REVIEW: Opera Brava’s La Traviata at Rodmarton Manor
- Credit: Thousand Word Media
My friend K (as Woody Allen once said, we’d be even closer if only she’d trust me with the other letters in her name) and I – along with her friend J (do keep up) – are heading to Rodmarton Manor for a night at the opera. Opera Brava. La Traviata!
‘You know EVERYONE,’ K says to me, as we chat.
I think up a modest reply. ‘Well,’ I begin. But she’s shooting off.
‘Bronek!’ K calls, warmly greeting a distinguished-looking man. She kindly introduces me to her friend – Bronek Pomorski, co-founder of Opera Brava. They talk for a moment by the hallowed portals of this rather lovely Cotswold manor. Then Bronek disappears off to do whatever an opera founder has to do on a busy performance night.
‘Well, I wouldn’t say I know everyone,’ I begin, charmingly self-effacingly. But I stop as K recognises the person selling programmes – an old neighbour from Sussex.
‘I’ll point out Mandy to you,’ K says, as we set up our picnic equipment on the grounds in front of the stage. ‘Bronek’s wife’. (Opera Brava co-founder; one of the cast tonight.)
I desperately glance round the gathering audience – and feel faint with relief on spotting an acquaintance. They’re surprised by the calibre of my Olympic-level waving.
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So, let’s fess up here. *Clears throat* I’ve never been to an opera before. In my entire life. I don’t mention this to K when she suggests we go along. (She’s an utter delight, btw. The problem for me is she’s also something of an aficionada. What’s more, her dad used to play La Traviata constantly on the gramophone… so she not only has knowledge; she has bona fide memories.)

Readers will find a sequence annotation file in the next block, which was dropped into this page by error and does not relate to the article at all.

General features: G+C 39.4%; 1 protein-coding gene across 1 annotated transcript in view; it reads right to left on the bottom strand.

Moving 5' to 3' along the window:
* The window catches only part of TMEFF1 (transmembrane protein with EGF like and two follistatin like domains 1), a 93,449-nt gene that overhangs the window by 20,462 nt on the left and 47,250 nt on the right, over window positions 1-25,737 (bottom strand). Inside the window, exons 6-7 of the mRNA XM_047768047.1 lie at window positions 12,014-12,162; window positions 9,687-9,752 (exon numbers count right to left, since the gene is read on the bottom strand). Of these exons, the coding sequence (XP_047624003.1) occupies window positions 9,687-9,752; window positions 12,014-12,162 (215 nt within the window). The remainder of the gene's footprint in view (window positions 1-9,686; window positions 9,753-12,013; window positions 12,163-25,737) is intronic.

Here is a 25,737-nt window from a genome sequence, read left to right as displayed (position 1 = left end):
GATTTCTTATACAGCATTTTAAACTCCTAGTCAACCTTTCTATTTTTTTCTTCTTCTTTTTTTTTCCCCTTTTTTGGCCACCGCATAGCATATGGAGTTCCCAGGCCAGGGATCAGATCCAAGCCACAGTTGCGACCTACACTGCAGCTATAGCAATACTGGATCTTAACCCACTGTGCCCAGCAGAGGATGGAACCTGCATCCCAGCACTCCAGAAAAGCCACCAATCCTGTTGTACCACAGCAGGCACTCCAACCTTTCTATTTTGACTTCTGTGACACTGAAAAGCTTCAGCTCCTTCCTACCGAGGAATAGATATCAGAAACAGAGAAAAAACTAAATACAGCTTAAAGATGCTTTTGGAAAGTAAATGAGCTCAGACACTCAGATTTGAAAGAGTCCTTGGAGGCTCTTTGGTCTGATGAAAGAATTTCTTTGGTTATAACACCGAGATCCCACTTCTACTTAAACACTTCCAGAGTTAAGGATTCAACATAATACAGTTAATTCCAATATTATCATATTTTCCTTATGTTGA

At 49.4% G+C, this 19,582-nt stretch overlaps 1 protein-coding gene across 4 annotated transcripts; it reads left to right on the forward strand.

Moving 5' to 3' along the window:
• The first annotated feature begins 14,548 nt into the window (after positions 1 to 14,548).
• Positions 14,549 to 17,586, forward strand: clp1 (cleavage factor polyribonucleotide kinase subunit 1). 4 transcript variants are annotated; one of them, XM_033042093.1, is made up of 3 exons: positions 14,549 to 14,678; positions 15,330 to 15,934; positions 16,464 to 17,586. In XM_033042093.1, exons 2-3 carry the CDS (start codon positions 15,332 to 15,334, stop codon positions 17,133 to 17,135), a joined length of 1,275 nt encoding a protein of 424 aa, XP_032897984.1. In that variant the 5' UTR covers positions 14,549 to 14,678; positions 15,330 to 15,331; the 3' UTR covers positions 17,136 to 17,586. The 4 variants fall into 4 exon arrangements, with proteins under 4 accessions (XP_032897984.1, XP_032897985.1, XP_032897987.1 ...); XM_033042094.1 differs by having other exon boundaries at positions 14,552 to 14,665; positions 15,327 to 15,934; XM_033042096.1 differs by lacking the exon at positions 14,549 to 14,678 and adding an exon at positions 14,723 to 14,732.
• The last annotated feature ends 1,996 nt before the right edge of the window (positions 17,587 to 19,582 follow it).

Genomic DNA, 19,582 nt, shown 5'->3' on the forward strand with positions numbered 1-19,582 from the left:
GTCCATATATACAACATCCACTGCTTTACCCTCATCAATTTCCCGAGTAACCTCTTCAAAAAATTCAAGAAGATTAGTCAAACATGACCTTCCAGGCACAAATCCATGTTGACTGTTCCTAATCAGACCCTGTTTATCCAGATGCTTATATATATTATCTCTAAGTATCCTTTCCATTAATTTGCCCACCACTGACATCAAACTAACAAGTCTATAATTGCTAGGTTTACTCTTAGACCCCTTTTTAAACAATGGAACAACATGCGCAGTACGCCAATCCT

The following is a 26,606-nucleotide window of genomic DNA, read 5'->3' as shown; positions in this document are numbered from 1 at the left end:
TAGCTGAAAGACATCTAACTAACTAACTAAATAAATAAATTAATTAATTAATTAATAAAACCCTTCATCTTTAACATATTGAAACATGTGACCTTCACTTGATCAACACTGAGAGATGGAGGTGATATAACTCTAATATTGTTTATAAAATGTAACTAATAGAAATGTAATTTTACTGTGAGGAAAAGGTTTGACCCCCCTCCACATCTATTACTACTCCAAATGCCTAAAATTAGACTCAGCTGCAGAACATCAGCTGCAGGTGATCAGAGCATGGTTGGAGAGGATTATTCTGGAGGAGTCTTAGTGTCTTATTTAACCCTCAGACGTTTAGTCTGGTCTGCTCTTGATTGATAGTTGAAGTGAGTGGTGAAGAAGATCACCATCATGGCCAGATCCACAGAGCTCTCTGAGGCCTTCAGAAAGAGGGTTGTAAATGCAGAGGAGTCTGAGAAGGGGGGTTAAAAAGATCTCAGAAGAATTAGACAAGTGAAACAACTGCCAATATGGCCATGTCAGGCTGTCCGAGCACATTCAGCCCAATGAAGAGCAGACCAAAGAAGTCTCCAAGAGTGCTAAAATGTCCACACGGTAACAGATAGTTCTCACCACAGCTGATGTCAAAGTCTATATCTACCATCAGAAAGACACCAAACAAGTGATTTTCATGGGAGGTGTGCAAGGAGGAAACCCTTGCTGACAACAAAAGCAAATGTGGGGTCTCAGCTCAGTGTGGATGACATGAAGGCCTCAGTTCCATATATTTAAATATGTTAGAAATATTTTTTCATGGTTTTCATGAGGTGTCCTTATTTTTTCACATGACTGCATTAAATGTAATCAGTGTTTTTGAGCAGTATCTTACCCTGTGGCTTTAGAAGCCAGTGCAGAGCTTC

(My own credentials stretch to watching A Room With A View and much enjoying the soundtrack.)
But I’m really excited. And I’m hooked from the off. I’m not sure what it is, exactly. The heartrending opening notes of the musicians (directed and conducted by Robert Bottriell). (The delicate beauty of those first notes tells you this isn’t going to go well.) The glamour of the gathering (a party thrown by courtesan, Violetta, whose health has seemingly recovered after a dangerous worsening of tuberculosis). And then the magic – the sheer enchantment – of human voices doing things you never hear them doing in pretty much any other context. Each time Natasha Day begins to sing as Violetta, I am transfixed.
I can’t critique – I’ve made that clear. All I can say is this:
The story is, in its way, a great European novel set to music, complete with the volte-face hypocrisy society is wont to adopt. And that hypocrisy is played out against a background of apposite contrasts: riotous parties; tender intimacy. Wealth of material goods; poverty of health. The sincerity of love – with all the sacrifices that can demand – against the ugly pressure of outside forces. Happiness; tragedy (and, in the ultimate cruel move, a spot of rain to emphasise that I’d forgotten to pack a mac).
In all truth, the strange, other-wordliness of it all (for me) might have been daunting in any other setting; but the intimacy of Opera Brava’s Rodmarton outdoor stage – ironically – mitigated any feeling of ‘outsider’.
And the heights to which it lifted me were unlike most others. I (forgive my naivety of expression) fell hook, line and sinker for the mingled, harmonious voices of duets and crowd scenes: particularly the moment when Violetta’s lover Alfredo (Dominic Walsh) and his father (Håkan Vramsmo) confront each other’s truths.
Here’s a story of success against the odds; of dreaming gigantically; of working together to achieve the impossible.
No, not La Traviata’s tragedy. Obviously.
But Opera Brava. Started more than 30 years ago, ‘from a tiny back bedroom with an old computer’; delighting audiences with superb quality performances; attracting artists of such strength and ability; surviving the TB of our age – Covid.
Bravo, Opera Brava. What a wonderful thing you do.
I’m not going to forget my night for a very long time. Perhaps not until my memories are overwhelmed by other operas I now intend to see. And, probably, not even then.